Just as all men recognize tyranny as the most oppressive regime, we should recognize a tyrannical soul as the most onerous. The tyrannical soul gets exactly what it wants, but this is a curse, not a blessing. “It must be the case that the wicked are less happy if they achieve their desires than if they are unable to do what they want,” Boethius writes. “For, if desiring something wicked brings misery, greater misery is brought by having had the power to do it, without which the unhappy desire would go unfulfilled” (Watts, III.iv).
This is why when God punishes a man, he turns him over to his own desires (Romans 1:24–25; Hebrews 12:8). Unrestrained choice apart from law or punishment is not freedom. Those whom God loves, He disciplines and corrects (Hebrews 12:6). He imposes boundaries as a means to freedom. This seems counterintuitive, but it applies to many aspects of life. You do not become more free if you decide that roads are too restrictive and drive into a ditch. The pilot can’t assume that the traffic controller’s instructions are a limitation on his personal freedom. The conservative impulse toward law and self-restraint is necessary for true freedom because freedom aims toward the good.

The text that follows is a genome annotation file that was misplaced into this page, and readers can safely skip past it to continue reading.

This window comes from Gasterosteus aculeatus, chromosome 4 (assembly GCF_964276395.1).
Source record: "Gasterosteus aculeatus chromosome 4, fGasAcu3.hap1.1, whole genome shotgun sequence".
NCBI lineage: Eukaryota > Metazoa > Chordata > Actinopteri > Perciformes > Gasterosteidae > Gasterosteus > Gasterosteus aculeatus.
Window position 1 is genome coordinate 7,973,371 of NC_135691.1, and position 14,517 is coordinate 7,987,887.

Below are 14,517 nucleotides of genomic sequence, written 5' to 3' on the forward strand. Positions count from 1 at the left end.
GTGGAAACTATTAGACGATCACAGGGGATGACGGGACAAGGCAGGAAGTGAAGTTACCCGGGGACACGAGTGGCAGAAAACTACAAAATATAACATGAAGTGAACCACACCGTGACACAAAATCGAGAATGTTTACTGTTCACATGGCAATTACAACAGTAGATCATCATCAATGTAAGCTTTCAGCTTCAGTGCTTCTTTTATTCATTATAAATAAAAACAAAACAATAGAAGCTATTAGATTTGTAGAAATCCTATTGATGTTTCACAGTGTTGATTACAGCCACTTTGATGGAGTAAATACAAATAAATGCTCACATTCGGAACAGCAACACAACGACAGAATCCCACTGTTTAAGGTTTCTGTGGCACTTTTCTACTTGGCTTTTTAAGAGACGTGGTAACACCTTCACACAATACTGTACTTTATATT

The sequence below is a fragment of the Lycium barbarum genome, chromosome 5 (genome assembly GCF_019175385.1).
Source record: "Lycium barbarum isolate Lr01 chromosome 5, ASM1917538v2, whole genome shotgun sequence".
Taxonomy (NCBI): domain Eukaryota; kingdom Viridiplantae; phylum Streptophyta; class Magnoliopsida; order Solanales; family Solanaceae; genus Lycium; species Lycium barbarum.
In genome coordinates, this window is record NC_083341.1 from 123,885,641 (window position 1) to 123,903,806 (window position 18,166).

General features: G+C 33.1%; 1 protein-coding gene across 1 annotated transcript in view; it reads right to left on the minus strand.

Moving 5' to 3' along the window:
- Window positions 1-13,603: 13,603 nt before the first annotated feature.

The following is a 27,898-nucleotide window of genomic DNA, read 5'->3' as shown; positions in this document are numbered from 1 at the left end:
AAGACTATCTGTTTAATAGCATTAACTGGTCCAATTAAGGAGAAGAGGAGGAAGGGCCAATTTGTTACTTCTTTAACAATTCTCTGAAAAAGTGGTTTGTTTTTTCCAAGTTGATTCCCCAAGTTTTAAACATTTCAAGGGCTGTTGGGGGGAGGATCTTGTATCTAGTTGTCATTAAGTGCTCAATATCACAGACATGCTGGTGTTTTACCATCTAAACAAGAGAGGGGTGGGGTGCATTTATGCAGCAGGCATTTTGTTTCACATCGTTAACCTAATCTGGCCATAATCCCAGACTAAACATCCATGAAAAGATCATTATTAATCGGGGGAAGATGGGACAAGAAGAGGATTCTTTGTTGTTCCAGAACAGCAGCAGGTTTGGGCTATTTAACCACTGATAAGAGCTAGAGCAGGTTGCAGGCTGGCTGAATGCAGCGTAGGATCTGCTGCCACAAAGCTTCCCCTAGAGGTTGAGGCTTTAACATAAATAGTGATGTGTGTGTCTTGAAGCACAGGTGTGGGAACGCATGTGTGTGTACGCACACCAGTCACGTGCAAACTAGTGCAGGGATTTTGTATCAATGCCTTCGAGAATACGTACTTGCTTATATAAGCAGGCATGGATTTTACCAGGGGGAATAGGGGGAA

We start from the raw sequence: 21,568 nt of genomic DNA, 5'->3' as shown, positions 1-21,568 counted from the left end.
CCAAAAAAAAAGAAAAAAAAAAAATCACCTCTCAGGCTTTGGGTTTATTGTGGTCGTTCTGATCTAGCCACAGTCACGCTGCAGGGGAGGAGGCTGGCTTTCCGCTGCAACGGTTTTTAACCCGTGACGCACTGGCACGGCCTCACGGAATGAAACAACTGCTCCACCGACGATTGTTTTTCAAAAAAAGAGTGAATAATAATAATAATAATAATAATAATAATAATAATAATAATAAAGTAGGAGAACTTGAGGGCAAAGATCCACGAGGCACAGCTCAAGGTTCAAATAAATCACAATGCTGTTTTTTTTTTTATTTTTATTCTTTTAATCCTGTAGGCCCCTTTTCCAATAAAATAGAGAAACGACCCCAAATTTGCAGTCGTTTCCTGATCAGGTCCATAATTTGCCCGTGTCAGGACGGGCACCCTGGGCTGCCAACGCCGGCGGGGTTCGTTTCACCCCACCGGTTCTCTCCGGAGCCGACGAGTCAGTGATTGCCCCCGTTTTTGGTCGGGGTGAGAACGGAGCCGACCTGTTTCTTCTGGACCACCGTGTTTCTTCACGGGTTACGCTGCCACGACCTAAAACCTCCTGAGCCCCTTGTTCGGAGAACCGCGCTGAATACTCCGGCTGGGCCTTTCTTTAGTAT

The aristocratic soul learns to yield its desires under the logos and the good. It submits to an order outside itself and finds liberty. This soul is willing to be commanded by good and just restraint so it can be free. It does not seek to master, but to be mastered. For this soul, God’s commandments are not burdensome and his law is a delight. Lewis writes, “There are only two kinds of people in the end, those who say to God, ‘Thy will be done’, and those to whom God says, in the end, ‘thy will be done.’” The Hellish soul receives its desire and, thus, its reward.